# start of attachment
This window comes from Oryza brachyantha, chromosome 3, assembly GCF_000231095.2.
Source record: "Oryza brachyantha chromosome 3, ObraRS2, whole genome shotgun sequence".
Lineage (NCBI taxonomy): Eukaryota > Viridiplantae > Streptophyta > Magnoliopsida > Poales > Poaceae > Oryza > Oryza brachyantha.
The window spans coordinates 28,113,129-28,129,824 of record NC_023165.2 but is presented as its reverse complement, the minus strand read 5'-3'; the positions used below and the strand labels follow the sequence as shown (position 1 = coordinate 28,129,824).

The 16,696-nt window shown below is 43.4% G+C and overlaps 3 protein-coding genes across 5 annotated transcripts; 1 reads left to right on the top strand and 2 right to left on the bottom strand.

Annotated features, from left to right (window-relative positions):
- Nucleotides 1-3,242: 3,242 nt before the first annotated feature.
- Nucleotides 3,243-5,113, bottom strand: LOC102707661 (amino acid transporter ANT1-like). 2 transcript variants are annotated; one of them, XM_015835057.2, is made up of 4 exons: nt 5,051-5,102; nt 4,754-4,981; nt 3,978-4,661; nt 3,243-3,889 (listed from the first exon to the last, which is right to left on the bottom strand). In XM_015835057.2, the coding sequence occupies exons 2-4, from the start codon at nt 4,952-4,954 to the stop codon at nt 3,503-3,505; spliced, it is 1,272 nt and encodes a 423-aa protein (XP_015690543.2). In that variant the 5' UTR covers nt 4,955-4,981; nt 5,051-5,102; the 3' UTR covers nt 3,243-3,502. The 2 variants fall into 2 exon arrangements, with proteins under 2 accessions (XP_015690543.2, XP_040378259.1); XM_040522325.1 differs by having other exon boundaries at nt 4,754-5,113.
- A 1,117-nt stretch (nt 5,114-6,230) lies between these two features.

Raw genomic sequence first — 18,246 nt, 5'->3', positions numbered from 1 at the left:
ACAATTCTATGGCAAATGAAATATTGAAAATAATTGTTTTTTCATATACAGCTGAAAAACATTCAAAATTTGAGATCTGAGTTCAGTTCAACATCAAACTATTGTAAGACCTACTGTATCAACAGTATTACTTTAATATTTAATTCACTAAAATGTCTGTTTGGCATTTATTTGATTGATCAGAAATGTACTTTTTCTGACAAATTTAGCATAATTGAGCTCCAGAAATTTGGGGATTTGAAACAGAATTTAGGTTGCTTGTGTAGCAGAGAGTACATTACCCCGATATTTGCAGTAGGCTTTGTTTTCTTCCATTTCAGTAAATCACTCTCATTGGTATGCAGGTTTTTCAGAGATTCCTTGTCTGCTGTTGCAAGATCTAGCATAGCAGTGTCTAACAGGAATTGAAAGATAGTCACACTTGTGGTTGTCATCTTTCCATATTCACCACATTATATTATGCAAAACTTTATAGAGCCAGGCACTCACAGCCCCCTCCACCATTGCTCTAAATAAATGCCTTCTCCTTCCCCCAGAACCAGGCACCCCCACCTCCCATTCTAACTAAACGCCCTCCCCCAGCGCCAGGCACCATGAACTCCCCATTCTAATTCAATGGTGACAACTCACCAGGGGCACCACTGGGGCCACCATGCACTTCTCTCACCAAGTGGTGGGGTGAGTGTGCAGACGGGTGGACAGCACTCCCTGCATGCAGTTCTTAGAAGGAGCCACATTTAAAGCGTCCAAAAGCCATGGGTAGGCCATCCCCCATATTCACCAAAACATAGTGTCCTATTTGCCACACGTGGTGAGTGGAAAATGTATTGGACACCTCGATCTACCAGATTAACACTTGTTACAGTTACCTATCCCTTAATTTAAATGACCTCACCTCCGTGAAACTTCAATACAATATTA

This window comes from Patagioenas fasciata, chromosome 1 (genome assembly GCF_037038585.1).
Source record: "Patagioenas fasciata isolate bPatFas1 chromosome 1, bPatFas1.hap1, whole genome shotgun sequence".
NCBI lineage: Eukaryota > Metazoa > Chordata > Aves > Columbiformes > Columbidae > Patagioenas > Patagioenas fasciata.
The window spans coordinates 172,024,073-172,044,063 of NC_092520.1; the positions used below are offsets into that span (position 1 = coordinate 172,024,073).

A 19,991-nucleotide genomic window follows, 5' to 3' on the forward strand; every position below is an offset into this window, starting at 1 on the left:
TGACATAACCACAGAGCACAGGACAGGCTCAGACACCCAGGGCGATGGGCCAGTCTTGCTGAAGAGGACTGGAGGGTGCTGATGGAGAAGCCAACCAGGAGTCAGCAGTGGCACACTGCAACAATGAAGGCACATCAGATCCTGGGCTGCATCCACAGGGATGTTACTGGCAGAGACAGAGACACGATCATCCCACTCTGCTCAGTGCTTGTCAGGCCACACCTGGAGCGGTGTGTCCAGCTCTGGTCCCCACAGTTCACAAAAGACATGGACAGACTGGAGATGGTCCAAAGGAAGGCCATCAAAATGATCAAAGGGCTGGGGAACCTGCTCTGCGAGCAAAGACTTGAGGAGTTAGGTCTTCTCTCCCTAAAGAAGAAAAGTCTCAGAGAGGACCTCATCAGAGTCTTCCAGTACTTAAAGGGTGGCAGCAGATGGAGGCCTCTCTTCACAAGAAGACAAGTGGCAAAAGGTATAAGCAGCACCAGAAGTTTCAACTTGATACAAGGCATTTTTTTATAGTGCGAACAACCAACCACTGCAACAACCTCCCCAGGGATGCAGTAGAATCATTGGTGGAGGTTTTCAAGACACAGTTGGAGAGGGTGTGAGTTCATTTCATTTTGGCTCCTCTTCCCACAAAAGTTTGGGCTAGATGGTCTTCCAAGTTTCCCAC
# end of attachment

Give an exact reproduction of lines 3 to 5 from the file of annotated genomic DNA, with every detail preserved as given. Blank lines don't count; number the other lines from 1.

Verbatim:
Lineage (NCBI taxonomy): Eukaryota > Viridiplantae > Streptophyta > Magnoliopsida > Poales > Poaceae > Oryza > Oryza brachyantha.
The window spans coordinates 28,113,129-28,129,824 of record NC_023165.2 but is presented as its reverse complement, the minus strand read 5'-3'; the positions used below and the strand labels follow the sequence as shown (position 1 = coordinate 28,129,824).

The 16,696-nt window shown below is 43.4% G+C and overlaps 3 protein-coding genes across 5 annotated transcripts; 1 reads left to right on the top strand and 2 right to left on the bottom strand.